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Sonny Dallas Memorial Concert Monday, September 17th 7:00 to 10:00 PM at St. Peter's Church

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A Memorial Concert for jazz bassist Sonny Dallas is scheduled for Monday September 17, 2007from 7:00 to 10:00 pm at St. Peter's Church, 619 Lexington Ave. at 54th Street, New York City.

Organized by New York area saxophonists Richard Tabnik and Bob Keller, the concert willfeature remembrances and performances by some of Sonny's close friends from over the years. Schedules for some performers remain to be finalized but several musicians associated with jazz pianist Lennie Tristano will be present including saxophonist Jimmy Halperin and pianist ConnieCrothers. The 'house rhythm section' will consist of bassist Ed Schuller and drummer RogerMancuso. Admission is free.



Jazz bassist and singer Sonny Dallas, 76, has passed away on July 22 on Long Island after aseries of heart related illnesses. Sonny began his jazz career in the late 1940's in Pittsburgh andrelocated to New York in 1955. He went on to perform and record with a long list of jazz greats including pianists Lennie Tristano and George Wallington and saxophonists Lee Konitz, WarneMarsh, and Phil Woods. He also appears on a number of critically acclaimed jazz recordings -"Motion" with the Lee Konitz Trio, “Phil Talks with Quill" with the Phil Woods Quintet, and"Descent into the Maelstrom" and “Note to Note" with Lennie Tristano, among others. Aftermoving to Long Island in the late 1960's he wenton to earn a Master of Arts degree in musiceducation and began a long teaching career at both Suffolk County Community College andDowling College. He was honored with a lifetime achievement in jazz award in 2005.



BIOGRAPHY OF FRANK 'SONNY' DALLAS

The jazz community along with his many friends and his loving family are saddened by the passing of Frank “Sonny" Dallas, jazz bassist and educator, age 75, who died at Brookhaven Hospital, Long Island, NY, on July 22, 2007 of heart failure. His career began in the 1940's and he continued to perform until 2006. Eugene Chadbourne of Verve recordings wrote “Dallas has a superb reputation . . . nobody articulates a quarter note like he does." He was “a bassist associated with the top end of complexity in modern jazz, providing an accurate harmonic framework for the improvisations of players such as saxophonists Lee Konitz and Phil Woods and pianist Lennie Tristano. Dallas has a suburb reputation as a bassist."

Born Francis Dominic Joseph Dallas in Rankin, PA, a suburb of Pittsburgh, he launched his music career as a singer in local bands. This led to his interest in playing bass. He studied bass with Herman Clements, principal bassist of the Pittsburgh Symphony, who also taught jazz bassists Ray Brown and Paul Chambers. By the mid '50s, he began working with bandleaders Charlie Spivak, Ray Eberle, and Claude Thornhill.

He relocated to New York in 1955, and began performing and recording with a long list of jazz greats such as guitarist Sal Salvador, clarinetist Tony Scott, trumpeters Chet Baker and Buck Clayton, guitarist Sal Salvador, saxophonists Lee Konitz, Warne Marsh, Phil woods, Gene Quill, Zoot Sims and Al Cohn, drummer Elvin Jones, and pianists Mary Lou Williams, Bill Evans, George Wallington, and Lennie Tristano. He performed and recorded with Tristano for nine years and appeared with the Lennie Tristano Quintet on the 1959 Newport Jazz Festival All-Stars tour as well as appearing with the Quintet on the 1964 CBS Broadcast “Look Up and Live". Then Sonny moved to Long Island where he lived in an apartment in Lennie Tristano's house in Hollis, NY. Sonny and Lennie would play informal sessions at home in 1964 and 1965. These sessions led to many gigs with Lennie's Quintet as well as Lennie's album “Note to Note". Sonny also had a close friendship and performed with singer, Jackie Paris.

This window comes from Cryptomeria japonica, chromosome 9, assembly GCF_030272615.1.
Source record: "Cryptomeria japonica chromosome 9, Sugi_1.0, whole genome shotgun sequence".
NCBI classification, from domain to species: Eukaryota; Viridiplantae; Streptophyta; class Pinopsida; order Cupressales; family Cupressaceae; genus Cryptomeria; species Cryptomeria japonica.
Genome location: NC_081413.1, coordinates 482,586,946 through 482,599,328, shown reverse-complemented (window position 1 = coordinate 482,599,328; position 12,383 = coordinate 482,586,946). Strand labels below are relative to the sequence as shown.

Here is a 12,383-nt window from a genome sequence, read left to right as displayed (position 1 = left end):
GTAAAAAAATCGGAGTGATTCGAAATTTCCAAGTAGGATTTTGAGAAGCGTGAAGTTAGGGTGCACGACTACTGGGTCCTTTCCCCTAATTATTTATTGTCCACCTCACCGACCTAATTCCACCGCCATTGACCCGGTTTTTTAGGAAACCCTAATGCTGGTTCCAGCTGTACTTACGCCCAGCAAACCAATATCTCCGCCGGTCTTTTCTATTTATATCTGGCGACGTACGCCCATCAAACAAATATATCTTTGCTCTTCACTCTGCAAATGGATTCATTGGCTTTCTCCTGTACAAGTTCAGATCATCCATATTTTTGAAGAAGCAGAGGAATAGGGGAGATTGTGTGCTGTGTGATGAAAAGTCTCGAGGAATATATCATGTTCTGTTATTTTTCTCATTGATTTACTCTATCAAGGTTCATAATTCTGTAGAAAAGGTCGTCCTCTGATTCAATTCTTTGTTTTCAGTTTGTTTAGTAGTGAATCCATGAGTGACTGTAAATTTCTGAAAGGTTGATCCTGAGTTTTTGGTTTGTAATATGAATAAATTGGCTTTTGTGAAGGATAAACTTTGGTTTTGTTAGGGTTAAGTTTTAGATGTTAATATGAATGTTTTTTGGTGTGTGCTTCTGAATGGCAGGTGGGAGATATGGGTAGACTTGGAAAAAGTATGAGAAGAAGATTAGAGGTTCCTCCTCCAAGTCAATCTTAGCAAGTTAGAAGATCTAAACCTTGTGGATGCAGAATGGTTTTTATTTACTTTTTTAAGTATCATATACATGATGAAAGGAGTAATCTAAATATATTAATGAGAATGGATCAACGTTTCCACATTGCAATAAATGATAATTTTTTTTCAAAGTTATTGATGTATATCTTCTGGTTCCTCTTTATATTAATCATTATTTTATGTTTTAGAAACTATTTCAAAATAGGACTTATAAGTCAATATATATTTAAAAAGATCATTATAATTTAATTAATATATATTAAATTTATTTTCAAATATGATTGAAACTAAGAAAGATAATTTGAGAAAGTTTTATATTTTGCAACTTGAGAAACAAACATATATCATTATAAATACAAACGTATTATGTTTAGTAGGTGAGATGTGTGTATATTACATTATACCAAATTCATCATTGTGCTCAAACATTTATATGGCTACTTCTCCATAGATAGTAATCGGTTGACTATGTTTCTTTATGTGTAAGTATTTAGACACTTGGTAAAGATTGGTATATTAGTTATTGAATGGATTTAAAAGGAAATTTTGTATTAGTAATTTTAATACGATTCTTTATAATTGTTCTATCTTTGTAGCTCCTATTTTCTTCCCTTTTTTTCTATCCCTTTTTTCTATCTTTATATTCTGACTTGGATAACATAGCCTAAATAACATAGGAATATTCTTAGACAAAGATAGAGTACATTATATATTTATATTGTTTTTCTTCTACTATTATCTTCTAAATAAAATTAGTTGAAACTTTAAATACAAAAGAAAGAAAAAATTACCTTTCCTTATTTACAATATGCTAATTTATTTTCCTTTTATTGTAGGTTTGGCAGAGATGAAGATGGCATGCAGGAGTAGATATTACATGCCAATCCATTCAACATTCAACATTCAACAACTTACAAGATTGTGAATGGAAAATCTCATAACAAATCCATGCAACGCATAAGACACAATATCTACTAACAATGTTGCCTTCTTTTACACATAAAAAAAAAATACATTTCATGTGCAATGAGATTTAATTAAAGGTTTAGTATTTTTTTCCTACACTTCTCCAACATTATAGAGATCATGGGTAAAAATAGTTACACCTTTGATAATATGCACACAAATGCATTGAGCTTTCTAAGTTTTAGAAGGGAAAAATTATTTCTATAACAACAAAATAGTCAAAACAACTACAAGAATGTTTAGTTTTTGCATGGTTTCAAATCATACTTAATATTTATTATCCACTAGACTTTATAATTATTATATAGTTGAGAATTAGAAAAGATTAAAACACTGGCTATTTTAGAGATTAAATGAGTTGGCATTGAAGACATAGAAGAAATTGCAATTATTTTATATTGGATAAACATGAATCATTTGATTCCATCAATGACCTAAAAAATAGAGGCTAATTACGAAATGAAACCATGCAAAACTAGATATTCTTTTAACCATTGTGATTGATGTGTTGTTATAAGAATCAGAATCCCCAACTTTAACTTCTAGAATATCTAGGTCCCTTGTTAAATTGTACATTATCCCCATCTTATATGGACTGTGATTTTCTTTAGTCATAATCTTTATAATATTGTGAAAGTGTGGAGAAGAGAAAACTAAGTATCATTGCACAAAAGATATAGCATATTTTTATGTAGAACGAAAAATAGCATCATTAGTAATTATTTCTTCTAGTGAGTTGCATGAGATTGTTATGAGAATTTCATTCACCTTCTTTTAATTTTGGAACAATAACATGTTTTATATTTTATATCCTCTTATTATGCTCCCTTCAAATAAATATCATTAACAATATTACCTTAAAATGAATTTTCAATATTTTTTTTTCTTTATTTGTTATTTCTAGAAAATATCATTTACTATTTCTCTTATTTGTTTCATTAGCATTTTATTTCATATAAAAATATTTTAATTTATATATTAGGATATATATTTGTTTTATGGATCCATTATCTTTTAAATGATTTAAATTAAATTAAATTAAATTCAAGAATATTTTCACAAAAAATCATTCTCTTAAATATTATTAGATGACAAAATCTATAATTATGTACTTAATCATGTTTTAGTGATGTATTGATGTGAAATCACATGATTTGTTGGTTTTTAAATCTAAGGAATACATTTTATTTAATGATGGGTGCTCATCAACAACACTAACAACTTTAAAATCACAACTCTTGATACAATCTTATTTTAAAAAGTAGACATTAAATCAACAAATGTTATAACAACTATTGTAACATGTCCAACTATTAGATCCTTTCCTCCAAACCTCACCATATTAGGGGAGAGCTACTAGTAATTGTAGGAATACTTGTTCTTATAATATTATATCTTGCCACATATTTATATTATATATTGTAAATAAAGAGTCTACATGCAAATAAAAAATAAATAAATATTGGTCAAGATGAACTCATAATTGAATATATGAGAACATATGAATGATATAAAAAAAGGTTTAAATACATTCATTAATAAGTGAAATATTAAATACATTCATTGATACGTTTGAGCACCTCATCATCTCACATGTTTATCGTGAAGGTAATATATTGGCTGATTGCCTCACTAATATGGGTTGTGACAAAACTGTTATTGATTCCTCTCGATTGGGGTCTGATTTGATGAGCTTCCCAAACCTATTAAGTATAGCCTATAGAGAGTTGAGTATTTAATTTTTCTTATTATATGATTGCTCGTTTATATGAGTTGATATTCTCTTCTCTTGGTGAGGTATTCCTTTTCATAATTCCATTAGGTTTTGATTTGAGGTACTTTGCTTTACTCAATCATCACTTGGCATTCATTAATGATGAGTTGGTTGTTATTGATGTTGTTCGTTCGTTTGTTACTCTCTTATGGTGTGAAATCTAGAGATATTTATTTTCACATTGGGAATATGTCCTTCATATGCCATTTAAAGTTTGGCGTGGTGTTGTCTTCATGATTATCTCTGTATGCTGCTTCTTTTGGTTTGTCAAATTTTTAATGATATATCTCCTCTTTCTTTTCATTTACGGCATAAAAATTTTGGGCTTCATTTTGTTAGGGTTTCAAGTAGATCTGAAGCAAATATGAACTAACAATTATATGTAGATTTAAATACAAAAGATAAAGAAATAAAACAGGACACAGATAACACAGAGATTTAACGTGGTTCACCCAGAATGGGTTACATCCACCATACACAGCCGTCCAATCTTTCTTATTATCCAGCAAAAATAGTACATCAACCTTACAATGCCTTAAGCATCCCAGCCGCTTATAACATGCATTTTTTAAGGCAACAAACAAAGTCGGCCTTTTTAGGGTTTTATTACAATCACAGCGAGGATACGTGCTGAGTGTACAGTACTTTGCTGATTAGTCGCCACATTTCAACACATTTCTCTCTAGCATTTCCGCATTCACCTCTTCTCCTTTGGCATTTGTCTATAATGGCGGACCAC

A “Downbeat" article listed Sonny as one of the top ten greatest jazz bassists. He played on more than twenty critically acclaimed jazz recordings including “Motion", “You and Lee", with the Lee Konitz Trio, “Phil Talks With Quill" with the Phil Woods Qunitet as well as “Descent into the Maelstrom" and “Note to Note" with Lennie Tristano. He is included in “The Encyclopedia of Jazz" by Leonard Feather (1960, page 173).

While living on Long Island, he earned a Master of Arts degree in music education at CW Post University and began a long teaching career at Suffolk County Community College and Dowling College. He taught music classes, led jazz ensembles, and taught countless private students over the last thirty-five years while continuing to perform on an occasional basis, primarily with Lee Konitz. He was featured in an interview with Rick Petrone broadcast on WYRS-FM in l981, and was honored with a lifetime achievement in jazz award in 2005.

A fitting tribute to Sonny was made by his friend John Klopotowski, guitarist, who said he was “A big man with an even bigger heart. Sonny will be lovingly remembered and sorely missed by all those fortunate to have been associated with him." Drummer, Eric Haft, an alumnus of Dallas' jazz band says, “He was one of a kind, a bassist whose harmonic sense was unmatched. He was one of the rare bassists who could play a solo that moved you."

A Memorial Concert for jazz bassist Sonny Dallas is scheduled for Monday September 17, 2007from 7:00 to 10:00 pm at St. Peter's Church, 619 Lexington Ave. at 54th Street, New York City. Friends who want to send condolences, recollections, and memories of Sonny Dallas may email his brother, jazz trombonist, Joe Dallas.

This story appears courtesy of Jim Eigo, Jazz Promo Services.
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